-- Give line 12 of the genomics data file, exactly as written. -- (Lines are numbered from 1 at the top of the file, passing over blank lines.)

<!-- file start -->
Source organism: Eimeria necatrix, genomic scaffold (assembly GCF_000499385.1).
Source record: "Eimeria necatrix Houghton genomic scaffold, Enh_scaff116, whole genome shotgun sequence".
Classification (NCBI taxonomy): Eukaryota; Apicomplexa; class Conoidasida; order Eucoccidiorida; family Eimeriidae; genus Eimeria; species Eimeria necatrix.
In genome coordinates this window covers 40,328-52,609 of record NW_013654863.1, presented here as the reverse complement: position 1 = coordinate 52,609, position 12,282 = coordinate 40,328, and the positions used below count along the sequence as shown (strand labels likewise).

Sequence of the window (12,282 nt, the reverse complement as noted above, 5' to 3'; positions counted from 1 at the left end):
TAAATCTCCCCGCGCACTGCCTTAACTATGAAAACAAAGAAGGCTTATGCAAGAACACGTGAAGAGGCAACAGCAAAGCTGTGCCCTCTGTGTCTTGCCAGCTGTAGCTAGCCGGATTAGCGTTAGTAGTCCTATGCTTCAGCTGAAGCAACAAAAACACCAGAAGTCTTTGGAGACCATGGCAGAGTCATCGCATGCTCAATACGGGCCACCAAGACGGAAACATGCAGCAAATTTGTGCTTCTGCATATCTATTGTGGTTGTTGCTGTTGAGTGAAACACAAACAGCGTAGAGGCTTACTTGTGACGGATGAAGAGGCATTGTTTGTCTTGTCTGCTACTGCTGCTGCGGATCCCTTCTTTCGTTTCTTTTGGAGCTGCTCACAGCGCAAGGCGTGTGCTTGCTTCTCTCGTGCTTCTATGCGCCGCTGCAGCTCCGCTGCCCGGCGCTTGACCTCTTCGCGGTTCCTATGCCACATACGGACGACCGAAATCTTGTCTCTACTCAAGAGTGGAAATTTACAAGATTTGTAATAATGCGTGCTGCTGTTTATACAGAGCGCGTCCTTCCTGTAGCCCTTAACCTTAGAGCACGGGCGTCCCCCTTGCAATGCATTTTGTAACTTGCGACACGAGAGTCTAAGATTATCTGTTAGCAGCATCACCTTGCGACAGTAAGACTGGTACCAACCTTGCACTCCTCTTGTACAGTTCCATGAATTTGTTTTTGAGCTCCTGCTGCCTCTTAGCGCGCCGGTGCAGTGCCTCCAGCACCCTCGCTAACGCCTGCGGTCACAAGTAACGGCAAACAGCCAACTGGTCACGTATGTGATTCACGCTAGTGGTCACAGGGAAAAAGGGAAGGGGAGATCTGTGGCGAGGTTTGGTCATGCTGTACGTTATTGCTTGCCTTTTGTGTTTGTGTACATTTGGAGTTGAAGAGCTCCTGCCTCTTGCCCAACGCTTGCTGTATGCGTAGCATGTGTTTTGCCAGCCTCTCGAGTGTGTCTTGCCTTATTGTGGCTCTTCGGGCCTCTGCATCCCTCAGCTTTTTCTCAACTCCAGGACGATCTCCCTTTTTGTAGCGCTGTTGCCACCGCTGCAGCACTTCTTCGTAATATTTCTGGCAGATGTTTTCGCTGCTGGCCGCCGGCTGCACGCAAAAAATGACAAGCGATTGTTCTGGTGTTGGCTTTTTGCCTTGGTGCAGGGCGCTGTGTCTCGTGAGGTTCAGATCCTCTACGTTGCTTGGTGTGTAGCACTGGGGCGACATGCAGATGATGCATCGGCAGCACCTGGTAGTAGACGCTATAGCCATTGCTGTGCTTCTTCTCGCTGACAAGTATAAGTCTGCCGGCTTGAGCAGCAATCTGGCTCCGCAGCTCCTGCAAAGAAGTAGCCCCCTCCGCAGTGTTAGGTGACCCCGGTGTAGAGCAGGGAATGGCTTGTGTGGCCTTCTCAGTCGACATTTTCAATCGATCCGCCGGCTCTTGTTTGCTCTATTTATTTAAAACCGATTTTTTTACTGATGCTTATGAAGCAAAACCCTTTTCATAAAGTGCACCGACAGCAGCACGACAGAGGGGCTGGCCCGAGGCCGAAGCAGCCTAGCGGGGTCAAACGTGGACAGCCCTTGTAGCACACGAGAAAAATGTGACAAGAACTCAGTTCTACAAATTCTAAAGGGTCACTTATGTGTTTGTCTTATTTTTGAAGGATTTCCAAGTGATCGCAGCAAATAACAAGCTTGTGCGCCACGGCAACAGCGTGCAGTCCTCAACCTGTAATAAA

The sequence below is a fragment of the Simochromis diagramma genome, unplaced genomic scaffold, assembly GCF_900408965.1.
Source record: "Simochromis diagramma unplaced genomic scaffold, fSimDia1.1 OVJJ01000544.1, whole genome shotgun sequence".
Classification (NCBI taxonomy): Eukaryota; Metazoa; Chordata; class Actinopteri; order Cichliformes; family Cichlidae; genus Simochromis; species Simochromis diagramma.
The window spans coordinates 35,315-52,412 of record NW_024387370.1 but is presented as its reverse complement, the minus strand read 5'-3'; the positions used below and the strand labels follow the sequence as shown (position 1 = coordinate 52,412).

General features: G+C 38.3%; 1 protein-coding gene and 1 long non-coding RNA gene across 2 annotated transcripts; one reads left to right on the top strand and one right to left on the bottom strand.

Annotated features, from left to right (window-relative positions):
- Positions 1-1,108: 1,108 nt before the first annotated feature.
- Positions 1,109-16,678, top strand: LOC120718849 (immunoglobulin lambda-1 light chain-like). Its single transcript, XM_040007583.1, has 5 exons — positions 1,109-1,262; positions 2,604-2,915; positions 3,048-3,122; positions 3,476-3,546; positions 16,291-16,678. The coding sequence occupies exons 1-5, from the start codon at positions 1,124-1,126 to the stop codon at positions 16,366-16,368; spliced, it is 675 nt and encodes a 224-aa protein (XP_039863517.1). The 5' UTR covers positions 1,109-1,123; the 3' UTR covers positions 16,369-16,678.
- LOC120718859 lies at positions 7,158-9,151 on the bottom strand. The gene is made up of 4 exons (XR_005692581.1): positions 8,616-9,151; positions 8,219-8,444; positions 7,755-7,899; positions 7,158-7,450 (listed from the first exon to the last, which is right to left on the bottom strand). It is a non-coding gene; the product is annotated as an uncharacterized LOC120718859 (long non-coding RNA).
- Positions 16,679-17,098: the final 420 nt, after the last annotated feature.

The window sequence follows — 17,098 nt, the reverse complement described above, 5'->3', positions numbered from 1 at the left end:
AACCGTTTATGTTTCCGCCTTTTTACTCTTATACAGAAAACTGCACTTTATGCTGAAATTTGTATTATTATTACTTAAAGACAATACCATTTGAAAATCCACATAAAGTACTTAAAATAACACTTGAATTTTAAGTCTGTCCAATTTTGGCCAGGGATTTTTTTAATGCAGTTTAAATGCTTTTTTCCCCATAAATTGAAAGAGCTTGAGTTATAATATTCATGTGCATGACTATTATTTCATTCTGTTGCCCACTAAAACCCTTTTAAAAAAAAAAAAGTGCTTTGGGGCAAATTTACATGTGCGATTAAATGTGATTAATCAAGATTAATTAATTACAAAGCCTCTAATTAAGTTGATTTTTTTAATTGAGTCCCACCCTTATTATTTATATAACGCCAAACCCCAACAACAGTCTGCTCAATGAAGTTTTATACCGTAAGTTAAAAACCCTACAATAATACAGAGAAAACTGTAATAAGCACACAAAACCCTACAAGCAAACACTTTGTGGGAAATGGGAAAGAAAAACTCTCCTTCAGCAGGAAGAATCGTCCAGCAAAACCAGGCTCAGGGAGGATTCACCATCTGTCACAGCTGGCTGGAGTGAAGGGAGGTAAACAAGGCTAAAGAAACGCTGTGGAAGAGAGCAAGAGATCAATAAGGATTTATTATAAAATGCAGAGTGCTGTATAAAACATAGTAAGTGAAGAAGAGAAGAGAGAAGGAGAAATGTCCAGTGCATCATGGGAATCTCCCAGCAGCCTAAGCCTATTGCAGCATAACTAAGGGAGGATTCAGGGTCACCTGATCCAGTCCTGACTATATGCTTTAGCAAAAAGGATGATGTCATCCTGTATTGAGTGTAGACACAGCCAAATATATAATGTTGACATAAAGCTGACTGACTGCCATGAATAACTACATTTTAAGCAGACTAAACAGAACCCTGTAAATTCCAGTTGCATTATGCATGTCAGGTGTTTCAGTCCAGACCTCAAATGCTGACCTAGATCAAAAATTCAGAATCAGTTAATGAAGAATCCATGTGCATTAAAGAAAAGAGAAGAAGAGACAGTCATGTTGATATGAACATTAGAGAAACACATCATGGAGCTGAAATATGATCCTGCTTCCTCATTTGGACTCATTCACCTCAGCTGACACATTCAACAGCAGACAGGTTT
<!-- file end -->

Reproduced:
Annotated features, from left to right (window-relative positions):